Do You Have Occasional Heartburn?
60% of adults in America will experience symptoms associated with heartburn over the next 12 months. Understanding how this develops along with strategies to resolve it are valuable tools to keep in your health toolbox.
Interestingly, feelings of indigestion and occasional heartburn can be caused by either too much or too little digestive acid!
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Step 1. Quiz: Are You Producing the Correct Amount of Stomach Acid?
- Before a meal, take ½ tsp baking soda in 8 oz water. If you feel relief, you may be producing too much acid.
- Before a meal, take 1 Tbs apple cider vinegar with 8 oz water. If you feel relief, you may be producing too little acid.
Step 2. Understand the Cause
- Constipation or loose stools alter the lining of the intestinal tract, compromising its optimal function. This results in undigested toxins reabsorbing from the intestines into the liver through what is called the enteric cycle. The liver can become congested, which can thicken or congest bile in the gallbladder with what is called bile sludge. Bile, among other actions, buffers stomach acid. If bile becomes thick or congested, acid in the stomach will linger as it waits for adequate bile flow to buffer it. If bile production never reaches the needed levels to buffer stomach acid, acid may stay in the stomach too long, which can eventually cause occasional heartburn (this is the excess acid type).
- If this problem is not corrected, lack of bile flow will cause irritation in the stomach and the stomach will eventually decrease acid production in an attempt to protect its lining. Too little acid leads to proliferation of harmful microbes, like H. pylori, which can irritate the stomach. This lack of stomach acid may also result in discomfort due to poor digestion and stomach lining irritation. It will also affect ability to digest foods that need acid to be digested properly—such as wheat and dairy!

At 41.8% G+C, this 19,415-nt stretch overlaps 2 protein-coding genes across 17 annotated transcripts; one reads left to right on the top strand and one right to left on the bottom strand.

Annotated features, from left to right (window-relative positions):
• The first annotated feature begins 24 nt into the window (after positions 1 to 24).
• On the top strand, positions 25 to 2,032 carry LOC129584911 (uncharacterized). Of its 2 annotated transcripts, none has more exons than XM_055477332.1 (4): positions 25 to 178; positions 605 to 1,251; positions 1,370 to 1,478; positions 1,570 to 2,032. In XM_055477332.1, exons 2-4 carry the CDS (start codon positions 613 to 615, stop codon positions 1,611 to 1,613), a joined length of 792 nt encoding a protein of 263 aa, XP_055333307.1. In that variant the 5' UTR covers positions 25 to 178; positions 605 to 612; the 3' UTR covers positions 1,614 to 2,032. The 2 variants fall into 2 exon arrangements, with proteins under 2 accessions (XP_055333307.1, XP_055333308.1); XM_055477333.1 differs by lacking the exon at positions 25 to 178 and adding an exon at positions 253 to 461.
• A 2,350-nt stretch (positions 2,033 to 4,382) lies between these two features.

Step 3. Address Issue with Soothing Strategies
For those with excess stomach acid
Increase bile flow with:
Foods: Cooked beets, cooked artichokes, cooked celery, cooked leafy greens, and olive oil with lemon
Teas: Fenugreek, fennel, cumin, coriander
Herbs: Brahmi, amalaki, avipattikar churna (LifeSpa’s Cool Digest formula), Slippery Elm Prebiotic, and Gut Revival.
For those with too little stomach acid
Increase stomach acid production with:
Foods: Chia seeds, bananas, cooked greens, and cooked root veggies
Teas: Cardamom and peppermint
Herbs: Ginger, coriander, cumin, fennel, and cardamom, all together with meals. These five spices make up LifeSpa’s Gentle Digest formula.
For those with either excess or insufficient stomach acid (these work for both)
Apply Downward Stomach Pressure:
Acid that lingers in the stomach can cause significant upward pressure, pushing the stomach against the diaphragm. This pressure can cause the stomach to stick to the underside of the diaphragm, causing the stomach to malfunction.
If this gets really bad, it can cause a medical condition called hiatal hernia, but years before this, numerous digestive issues, such as occasional heartburn, can result. The stomach will hold excess acid and not contract fully because it is pushed up against the diaphragm.
Massage the stomach/diaphragm area using a technique called “Stomach Pulling.” Literally pull the stomach away from the diaphragm with your thumb. Check out the article and video where I demonstrate the technique: Cool Your Digestion: Self-Massage Technique.
>>> Learn more in my article and video series, Cool Your Digestion.
Important Note: While most of us will suffer from occasional heartburn as some point in our lives, you should make an appointment with your primary care physician if any of the following are true:
Your heartburn feels more severe or painful than normal
You have a persistent cough that won’t go away
Your heartburn occurs several times a week for more than two weeks
You’ve been taking OTC medications for occasional heartburn for an extended time
You develop a difficulty swallowing (dysphagia)